Mathematical analysis is a branch of mathematics that includes the theories of differentiation, integration, measure, limits, infinite series, and analytic functions. These theories are usually studied in the context of real and complex numbers and functions. Analysis evolved from calculus, which involves the elementary concepts and techniques of analysis. Analysis may be distinguished from geometry. However, it can be applied to any space of mathematical objects that has a definition of nearness (a topological space) or specific distances between objects (a metric space).
Elementary arithmetic is the simplified portion of arithmetic which includes the operations of addition, subtraction, multiplication, and division.
Elementary arithmetic starts with the natural numbers and the written symbols (digits) which represent them. The process for combining a pair of these numbers with the four basic operations traditionally relies on memorized results for small values of numbers, including the contents of a multiplication table to assist with multiplication and division.
In mathematics, a continued fraction is an expression obtained through an iterative process of representing a number as the sum of its integer part and the reciprocal of another number, then writing this other number as the sum of its integer part and another reciprocal, and so on. In a finite continued fraction (or terminated continued fraction), the iteration/recursion is terminated after finitely many steps by using an integer in lieu of another continued fraction. In contrast, an infinite continued fraction is an infinite expression. In either case, all integers in the sequence, other than the first, must be positive. The integers ai are called the coefficients or terms of the continued fraction.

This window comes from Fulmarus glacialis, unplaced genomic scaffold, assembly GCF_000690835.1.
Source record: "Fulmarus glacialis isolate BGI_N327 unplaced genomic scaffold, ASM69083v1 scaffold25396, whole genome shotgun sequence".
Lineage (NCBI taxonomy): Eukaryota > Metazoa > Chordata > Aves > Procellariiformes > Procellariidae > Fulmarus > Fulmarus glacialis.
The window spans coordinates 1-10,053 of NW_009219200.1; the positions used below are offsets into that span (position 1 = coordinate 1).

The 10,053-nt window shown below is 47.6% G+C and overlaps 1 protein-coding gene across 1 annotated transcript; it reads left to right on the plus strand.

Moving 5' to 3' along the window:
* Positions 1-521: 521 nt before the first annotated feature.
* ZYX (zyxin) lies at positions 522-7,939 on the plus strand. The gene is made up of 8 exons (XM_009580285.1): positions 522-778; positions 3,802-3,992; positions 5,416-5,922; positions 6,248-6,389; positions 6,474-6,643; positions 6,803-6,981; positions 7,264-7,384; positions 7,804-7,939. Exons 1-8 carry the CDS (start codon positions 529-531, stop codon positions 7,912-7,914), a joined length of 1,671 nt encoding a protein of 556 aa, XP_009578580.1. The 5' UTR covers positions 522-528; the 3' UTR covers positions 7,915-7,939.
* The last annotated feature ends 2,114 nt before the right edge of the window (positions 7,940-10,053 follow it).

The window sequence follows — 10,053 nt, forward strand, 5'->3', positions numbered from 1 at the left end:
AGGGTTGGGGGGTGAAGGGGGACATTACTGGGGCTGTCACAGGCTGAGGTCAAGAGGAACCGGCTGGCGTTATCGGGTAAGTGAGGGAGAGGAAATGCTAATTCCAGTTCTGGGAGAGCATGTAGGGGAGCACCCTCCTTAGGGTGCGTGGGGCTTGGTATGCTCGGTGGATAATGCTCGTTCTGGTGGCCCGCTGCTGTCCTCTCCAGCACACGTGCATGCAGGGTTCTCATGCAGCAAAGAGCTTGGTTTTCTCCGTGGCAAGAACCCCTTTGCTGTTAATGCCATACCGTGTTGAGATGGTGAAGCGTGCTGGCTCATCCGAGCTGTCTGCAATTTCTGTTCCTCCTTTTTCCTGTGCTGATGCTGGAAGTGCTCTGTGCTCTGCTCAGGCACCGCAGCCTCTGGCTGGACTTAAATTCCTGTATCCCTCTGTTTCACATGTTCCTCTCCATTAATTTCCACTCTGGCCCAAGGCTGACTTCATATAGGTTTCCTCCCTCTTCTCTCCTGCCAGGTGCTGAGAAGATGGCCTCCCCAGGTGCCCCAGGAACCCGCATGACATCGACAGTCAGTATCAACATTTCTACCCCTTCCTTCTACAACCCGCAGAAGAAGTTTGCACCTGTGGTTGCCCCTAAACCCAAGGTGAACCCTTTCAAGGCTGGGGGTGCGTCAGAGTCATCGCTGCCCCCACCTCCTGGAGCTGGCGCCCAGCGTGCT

Continued fractions have a number of remarkable properties related to the Euclidean algorithm for integers or real numbers. Every rational number p has two closely related expressions as a finite continued fraction, whose coefficients ai can be determined by applying the Euclidean algorithm to (p, q). The numerical value of an infinite continued fraction will be irrational; it is defined from its infinite sequence of integers as the limit of a sequence of values for finite continued fractions. Each finite continued fraction of the sequence is obtained by using a finite prefix of the infinite continued fraction's defining sequence of integers. Moreover, every irrational number α is the value of a unique infinite continued fraction, whose coefficients can be found using the non-terminating version of the Euclidean algorithm applied to the incommensurable values α and 1. This way of expressing real numbers (rational and irrational) is called their continued fraction representation.
An irreducible fraction (or fraction in lowest terms or reduced fraction) is a fraction in which the numerator and denominator are integers that have no other common divisors than 1 (and -1, when negative numbers are considered). In other words, a fraction a⁄b is irreducible if and only if a and b are coprime, that is, if a and b have a greatest common divisor of 1. In higher mathematics, "irreducible fraction" may also refer to irreducible rational fractions.
An equivalent definition is sometimes useful: if a, b are integers, then the fraction a⁄b is irreducible if and only if there is no other equal fraction c⁄d such that |c| < |a| or |d| < |b|, where |a| means the absolute value of a. (Let us recall that to fractions a⁄b and c⁄d are equal or equivalent if and only if ad = bc.)
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